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Old 05-24-2012, 02:27 AM
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hyperskeptic hyperskeptic is online now
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On a sidenote... I can't find a student/teacher relationship policy for our college, and it would probably seem suspicious if I asked someone about it. Anyone have any hints??
I looked at my university's policy last year, as it happens.

At this one institution - and policies may vary - "amorous relationships" between faculty and undergraduate students are strictly forbidden. In fact, such a relationship is one of the few grounds on which tenure may be revoked.

Relationships between faculty and graduate students are strongly discouraged, but are treated as any other conflict of interest: if there is a relationship, it must be disclosed to someone higher in the chain of command, so steps may be taken to make sure the faculty member does not exercise any authority over the student in question.

This is not just a legal nicety, though, but a serious ethical issue; it's a matter of principle.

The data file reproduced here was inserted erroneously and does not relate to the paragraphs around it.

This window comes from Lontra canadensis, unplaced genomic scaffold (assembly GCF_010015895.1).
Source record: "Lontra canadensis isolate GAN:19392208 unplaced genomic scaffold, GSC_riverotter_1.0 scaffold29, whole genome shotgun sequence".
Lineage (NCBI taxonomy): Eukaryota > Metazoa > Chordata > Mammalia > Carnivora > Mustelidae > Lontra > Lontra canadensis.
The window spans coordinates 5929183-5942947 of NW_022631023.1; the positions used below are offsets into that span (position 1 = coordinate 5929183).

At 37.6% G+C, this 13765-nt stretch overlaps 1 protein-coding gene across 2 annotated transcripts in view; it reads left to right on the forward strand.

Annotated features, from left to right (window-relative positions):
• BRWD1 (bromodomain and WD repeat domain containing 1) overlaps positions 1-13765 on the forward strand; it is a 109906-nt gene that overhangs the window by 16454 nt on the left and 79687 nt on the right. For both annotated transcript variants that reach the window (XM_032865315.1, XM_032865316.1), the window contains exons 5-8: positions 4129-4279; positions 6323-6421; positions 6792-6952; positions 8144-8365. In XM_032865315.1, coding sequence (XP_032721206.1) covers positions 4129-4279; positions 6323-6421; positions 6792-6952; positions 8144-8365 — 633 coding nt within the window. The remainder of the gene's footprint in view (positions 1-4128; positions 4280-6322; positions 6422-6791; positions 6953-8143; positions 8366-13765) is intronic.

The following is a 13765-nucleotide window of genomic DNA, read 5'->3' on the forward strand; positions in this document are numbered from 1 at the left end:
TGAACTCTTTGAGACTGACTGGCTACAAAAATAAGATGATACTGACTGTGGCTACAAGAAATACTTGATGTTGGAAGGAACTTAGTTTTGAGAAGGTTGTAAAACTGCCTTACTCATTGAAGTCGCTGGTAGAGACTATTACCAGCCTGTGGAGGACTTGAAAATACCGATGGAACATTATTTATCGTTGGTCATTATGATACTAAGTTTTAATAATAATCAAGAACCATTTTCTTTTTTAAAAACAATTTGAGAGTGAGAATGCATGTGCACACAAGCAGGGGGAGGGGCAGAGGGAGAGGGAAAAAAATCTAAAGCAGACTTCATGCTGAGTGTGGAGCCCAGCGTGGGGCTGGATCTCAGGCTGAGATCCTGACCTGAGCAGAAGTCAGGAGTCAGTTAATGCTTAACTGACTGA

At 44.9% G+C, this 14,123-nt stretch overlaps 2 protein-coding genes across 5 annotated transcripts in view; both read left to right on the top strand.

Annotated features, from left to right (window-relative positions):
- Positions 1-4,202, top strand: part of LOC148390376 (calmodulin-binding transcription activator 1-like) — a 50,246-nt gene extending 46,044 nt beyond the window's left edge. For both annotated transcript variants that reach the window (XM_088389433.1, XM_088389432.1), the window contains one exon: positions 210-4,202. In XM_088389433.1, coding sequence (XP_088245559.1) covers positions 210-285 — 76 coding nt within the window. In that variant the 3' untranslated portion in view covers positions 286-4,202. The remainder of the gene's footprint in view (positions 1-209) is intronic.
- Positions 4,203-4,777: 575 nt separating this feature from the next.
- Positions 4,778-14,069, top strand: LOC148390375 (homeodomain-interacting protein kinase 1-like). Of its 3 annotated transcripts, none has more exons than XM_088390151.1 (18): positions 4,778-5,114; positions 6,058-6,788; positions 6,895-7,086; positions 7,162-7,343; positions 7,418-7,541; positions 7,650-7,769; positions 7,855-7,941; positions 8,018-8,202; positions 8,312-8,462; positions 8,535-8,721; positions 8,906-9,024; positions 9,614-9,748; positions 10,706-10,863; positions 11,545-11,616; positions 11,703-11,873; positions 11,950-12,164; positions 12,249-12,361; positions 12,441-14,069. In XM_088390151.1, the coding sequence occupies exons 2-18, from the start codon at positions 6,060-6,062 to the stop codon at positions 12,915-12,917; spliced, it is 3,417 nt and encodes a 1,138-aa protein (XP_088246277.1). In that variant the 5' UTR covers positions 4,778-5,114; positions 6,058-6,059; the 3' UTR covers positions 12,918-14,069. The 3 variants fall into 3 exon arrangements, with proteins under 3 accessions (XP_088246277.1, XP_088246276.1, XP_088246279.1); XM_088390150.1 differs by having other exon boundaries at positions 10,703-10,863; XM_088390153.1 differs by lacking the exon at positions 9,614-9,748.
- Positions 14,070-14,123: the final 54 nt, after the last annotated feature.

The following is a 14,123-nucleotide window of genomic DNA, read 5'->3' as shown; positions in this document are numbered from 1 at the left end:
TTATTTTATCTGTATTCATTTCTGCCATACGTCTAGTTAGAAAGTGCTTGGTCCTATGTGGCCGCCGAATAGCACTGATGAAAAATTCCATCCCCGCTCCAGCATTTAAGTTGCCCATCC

Faculty are trusted to make judgments about students' performance on the basis of academic criteria alone; if a personal relationship clouds that judgment (or has the potential to cloud that judgment, or even just appears as though it might cloud that judgment), it is a basic failure of professional responsibility.

It's a hard fact of being a professional: when you are in a position of authority based on trust, you cannot have just any kind of relationship with just anyone, no matter how much you want to. You cannot just "follow your heart" . . . not if you want to remain in a position of authority based on trust.

And this doesn't just apply to "amorous" relationships. There's a very useful engineering ethics case that involves an invitation to play golf at a private country club . . . which leads to a serious, full-blown conflict of interest.

On the personal side, I have to wonder how much trust and openness there can be in a relationship in which there is a real power imbalance. It seems to me motives would always be suspect: Does the student really love the prof, or only the status and possible advantage the prof might bring? Does the prof really love the student, or is the prof just getting off on the abuse of power?
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Last edited by hyperskeptic; 05-24-2012 at 02:35 AM.
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